'We ran for our lives,' Tops worker shares what happened as the shooting began

Tops customer service lead Fragrance Harris Stanfield who was present when the shooting began on Saturday, May 14.
Tops customer service lead Fragrance Harris Stanfield who was present when the shooting began on Saturday, May 14. Photo credit Tim Wenger / Audacy

Fragrance Harris Stanfield was working with her daughter like any other Saturday at the Tops grocery store in Buffalo when she felt that something was off.

Stanfield, a customer service lead at the store, shared that she began feeling a pain in her neck while working, feeling that something was off, but said she "didn't know what it was."

But, her feeling was right as it was at that point that the unimaginable began to unfold before her very eyes.

"I turned around to tell my daughter how I was feeling, and we heard gunshots," Standfield recalled. "We weren't sure they were here at our building, so everyone stopped and turned and looked for the front door."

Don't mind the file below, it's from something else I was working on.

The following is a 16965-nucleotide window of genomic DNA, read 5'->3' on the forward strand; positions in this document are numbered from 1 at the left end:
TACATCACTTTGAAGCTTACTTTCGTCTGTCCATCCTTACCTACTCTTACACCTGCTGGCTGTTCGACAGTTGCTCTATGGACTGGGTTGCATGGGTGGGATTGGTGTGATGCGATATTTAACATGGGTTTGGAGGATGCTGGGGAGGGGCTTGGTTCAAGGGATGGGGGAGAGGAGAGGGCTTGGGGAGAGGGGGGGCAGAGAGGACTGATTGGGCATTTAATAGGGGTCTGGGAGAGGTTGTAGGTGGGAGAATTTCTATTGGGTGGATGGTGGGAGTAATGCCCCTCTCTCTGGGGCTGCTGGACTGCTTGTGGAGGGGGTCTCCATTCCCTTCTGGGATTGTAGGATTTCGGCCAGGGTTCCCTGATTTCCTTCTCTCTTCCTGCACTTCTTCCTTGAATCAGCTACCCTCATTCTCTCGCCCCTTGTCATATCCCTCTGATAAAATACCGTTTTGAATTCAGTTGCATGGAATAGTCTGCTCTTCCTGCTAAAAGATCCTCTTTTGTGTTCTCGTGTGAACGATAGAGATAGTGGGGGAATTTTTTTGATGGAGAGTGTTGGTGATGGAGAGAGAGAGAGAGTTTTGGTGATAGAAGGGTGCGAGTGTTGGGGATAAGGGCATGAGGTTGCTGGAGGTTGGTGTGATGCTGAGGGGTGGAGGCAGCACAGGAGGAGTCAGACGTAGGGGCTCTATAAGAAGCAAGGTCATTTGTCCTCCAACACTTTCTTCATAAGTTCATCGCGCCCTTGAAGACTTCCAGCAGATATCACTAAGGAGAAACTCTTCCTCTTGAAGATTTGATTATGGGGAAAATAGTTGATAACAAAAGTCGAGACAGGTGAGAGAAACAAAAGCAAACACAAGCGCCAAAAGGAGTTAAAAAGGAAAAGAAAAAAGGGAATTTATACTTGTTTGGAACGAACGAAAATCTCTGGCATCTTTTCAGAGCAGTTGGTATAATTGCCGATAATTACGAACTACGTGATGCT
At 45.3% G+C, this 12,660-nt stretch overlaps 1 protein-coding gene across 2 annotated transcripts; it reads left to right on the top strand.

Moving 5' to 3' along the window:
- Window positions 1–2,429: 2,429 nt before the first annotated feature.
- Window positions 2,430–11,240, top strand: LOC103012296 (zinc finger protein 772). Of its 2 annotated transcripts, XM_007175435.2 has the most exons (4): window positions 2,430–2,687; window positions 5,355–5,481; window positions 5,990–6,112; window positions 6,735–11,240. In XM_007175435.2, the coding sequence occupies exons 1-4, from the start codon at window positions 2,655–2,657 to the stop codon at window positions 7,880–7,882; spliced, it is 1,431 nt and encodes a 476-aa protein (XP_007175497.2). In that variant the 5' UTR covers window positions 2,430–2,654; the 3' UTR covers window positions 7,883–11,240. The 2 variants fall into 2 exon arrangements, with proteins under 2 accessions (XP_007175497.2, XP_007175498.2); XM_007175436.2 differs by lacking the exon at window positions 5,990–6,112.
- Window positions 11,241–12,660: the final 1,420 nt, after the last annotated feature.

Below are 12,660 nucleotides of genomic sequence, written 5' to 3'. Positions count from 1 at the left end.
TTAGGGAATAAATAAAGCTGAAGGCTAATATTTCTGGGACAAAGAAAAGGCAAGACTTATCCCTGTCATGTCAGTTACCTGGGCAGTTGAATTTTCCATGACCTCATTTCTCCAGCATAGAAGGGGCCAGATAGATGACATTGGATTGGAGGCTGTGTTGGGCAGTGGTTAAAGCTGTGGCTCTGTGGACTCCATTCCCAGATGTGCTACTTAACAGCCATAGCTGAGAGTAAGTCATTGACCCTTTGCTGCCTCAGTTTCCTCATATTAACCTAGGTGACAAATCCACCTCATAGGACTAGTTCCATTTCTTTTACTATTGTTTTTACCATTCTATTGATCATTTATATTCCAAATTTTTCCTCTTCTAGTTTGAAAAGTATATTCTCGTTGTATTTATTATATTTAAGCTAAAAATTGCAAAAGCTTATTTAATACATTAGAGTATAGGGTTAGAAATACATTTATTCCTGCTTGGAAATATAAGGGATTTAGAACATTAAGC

Stanfield shared that while she turned, she saw the store's security guard, identified by his son to the Daily Beast as Aaron Salter Jr., reaching for his gun while backpedaling.

It was at that point that Salter began exchanging shots with the suspected gunman, 18-year-old Payton Gendron.

However, Stanfield said she didn't stay to watch what happened next, but instead, she grabbed her daughter and started running.

"We ran, we ran for our lives," she said. "My daughter panicked. I did not know she wasn't with me. I had grabbed her to come with me. She panicked and stayed crouched in the front end. I kept running. I never turned around, and I made out."

Stanfield shared that she never saw Gendron, but she did see Salter before he was killed.

Working at the store with her daughter Stanfield said that in some ways, the store is like a second home for her, but now she is just trying to comprehend how this all happened.

"[I'm] still dealing with it. Not quite sure how I am feeling yet," Stanfield said. "Just trying to grasp that this really happened."

As for those lost, Stanfield said that she knew the security guard but hadn't seen any of the names or faces of the other nine that were killed during the shooting, which is said to be racially motivated.

Tops reopened its doors on Sunday to begin serving the community once again, and Stanfield says that she agrees with the decision because of what the store means to people.

"I think we still need the store. I think it's scary, but we can't live in fear," she said. "We have to be able to move past this in love and in compassion. This is our community.

"This is our community store, so we really need this. That's why we work here at this one. We don't want it to close down. We don't want this to be the reason that we lose something that we need."